I had taken the day off and headed northeast of Denver for a wildlife drive. Arriving at Jackson Lake State Park, I get out of my truck and hear the distinctive call of a Great Horned Owl. Pure luck in timing that this one was calling to its mate that happened to be in a nearby tree. Somehow I don’t think the lovebirds appreciated being interrupted though. 😉
There’s a few P’s for you with an F thrown in for good measure. 😉
This winter I haven’t had as much like photographing these fantastic raptors as in year’s past. On Wednesday though, I happened across one that was kind enough to perch itself right next to the road. It was largely unbothered by my presence and sat still long enough for me to grab these captures.
These cool raptors can be found flying low to the ground searching for prey. They are extraordinarily maneuverable and very difficult to catch pics of in-flight although I have on occasion had some good luck. Prairie Falcons are not particular about their diet and will feed on smaller birds including larks, swallows and doves and will also feed on rodents including squirrels.
While daytime temperatures in northeastern Colorado were relatively mild yesterday, as the sun was coming up it was a bone-chilling 7 degrees. I really did not want to get out of my toasty, warm truck but as I saw this scene unfolding I had no choice.
A notable lack of clouds had me thinking the sunrise was going to be a dud but I was soon proven wrong. The golden orb coming up over the horizon bathed the water of Jackson Lake State Park in orange and the hint of fog / steam coming off the lake looked ethereal.
Since there weren’t any clouds above to highlight I opted for a panoramic crop of this one and think it came out pretty nice.
I have no idea what kind of gull this is but was pretty darned persistent trying to fish a local pond. While I waited for my favorite raptors to appear, I used it for a bit of camera target practice. I loved its bright white plumage against those beautiful, deep, blue Colorado skies.
My goodness. What a charmed day this past Saturday was. A friend (thank you, Bill!) secured us access to a private pond where Bald Eagles have been hanging out. The action was pretty intermittent but when it did happen, it was fast and furious.
This eagle caught itself one fish but soon returned for another and this image captures that second pass. It was clearly an experienced hunter, never missing once and, for me, yielded probably the best ‘eagle fishing’ pic I have ever taken. Such a thrill!
If you’re interested in a print of this image, it is available. I can see this one hanging on my wall very, very soon. You can too – see here!
We’ve been busy putting the wraps on planning our summer and so my mind is naturally drifting toward some of the photo subjects that time of year. Among the highlights of the Colorado high country are these little guys. This particular Hummingbird (a Rufous?) took to hanging out at our campsite in Lake County and gave me some nice shots, including this one when it was isolated on a long branch.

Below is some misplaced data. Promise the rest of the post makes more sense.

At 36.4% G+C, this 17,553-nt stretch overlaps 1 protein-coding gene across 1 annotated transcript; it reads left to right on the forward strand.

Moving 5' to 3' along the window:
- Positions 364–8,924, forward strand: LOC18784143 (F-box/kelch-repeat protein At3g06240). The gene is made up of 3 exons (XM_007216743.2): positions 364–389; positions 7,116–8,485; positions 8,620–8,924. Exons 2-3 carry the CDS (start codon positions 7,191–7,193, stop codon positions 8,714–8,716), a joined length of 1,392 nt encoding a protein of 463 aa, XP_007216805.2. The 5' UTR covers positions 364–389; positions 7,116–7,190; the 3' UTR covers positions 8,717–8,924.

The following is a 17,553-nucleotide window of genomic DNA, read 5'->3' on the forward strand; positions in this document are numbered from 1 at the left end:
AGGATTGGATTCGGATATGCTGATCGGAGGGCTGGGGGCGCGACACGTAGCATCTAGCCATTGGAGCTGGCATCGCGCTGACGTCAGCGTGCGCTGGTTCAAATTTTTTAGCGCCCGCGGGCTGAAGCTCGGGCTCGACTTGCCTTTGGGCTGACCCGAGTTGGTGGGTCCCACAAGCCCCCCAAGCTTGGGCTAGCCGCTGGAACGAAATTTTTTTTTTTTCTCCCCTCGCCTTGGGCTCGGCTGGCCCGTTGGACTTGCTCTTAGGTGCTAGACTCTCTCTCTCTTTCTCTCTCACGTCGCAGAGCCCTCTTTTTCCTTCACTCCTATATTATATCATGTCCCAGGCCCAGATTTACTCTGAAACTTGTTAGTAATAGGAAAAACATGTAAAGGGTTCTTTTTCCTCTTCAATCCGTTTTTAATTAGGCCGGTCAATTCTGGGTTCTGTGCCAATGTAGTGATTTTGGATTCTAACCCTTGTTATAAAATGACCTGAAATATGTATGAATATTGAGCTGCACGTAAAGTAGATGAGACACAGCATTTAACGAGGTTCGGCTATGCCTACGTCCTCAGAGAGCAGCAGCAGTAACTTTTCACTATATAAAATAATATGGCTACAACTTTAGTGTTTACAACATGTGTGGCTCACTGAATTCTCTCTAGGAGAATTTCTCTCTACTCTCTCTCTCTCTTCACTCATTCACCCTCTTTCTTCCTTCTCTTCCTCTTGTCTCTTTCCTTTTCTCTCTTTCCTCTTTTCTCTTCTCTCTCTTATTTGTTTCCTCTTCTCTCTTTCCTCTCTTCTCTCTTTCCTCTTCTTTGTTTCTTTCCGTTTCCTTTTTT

I don’t normally take pictures of ducks as most tend to be quite skittish and I don’t have the patience to do the work required to get close. Yesterday however, this male Common Merganser swam right by where I was sitting on the shore of a pond. He looked pretty darned cool so I of course had to take a few pics of him.
It’s been a while since I have seen any of these speed demons so this capture dates back to last July. As usual, he wasn’t too willing to pose for pictures but also didn’t take off at a flat out run giving me a chance to grab a couple of shots.
Before the arrival of western Europeans, it is believed as many as 40 million of them roamed the open rangelands of North America – possibly more than there were bison. Hunting and fragmentation of their habitat by fences and human settlements took its toll and as few as 20,000 remained at the start of the 20th century.
Thankfully conservation and education saved them from extinction and they now number almost 1 million.
A very simple picture for the day of this majestic creature – it is so fitting that Bald Eagle’s are the national emblem of the United States. This particular one was kind enough to pose against that beautiful, blue Colorado sky this past weekend. I hope you all had a fantastic Friday Enjoy your weekend.
This past weekend I was ecstatic to see not just one, but two of these awesome little owls in the wild. They were in fact the first non-captive screech owls I have ever seen. Both are found within two different suburban parks southwest of Denver, Colorado and while one was relatively easy to spot in its cavity, this one was much harder to locate.
As you can see, it fills the cavity and unless you knew where it was, you would be hard pressed to find it. In fact, I walked right by it three times before finally locating it. It spent the vast majority of the time I was with it sleeping, with very little movement.
However, for some unknown reason, at one point it woke up and began making the distinctive ‘trill’ call they are known for. After a few minutes, it closed its eyes and went right back to sleep. So much fun to see – and hear!
What do they sound like? Check out this page from Cornell Lab of Ornithology’s website here.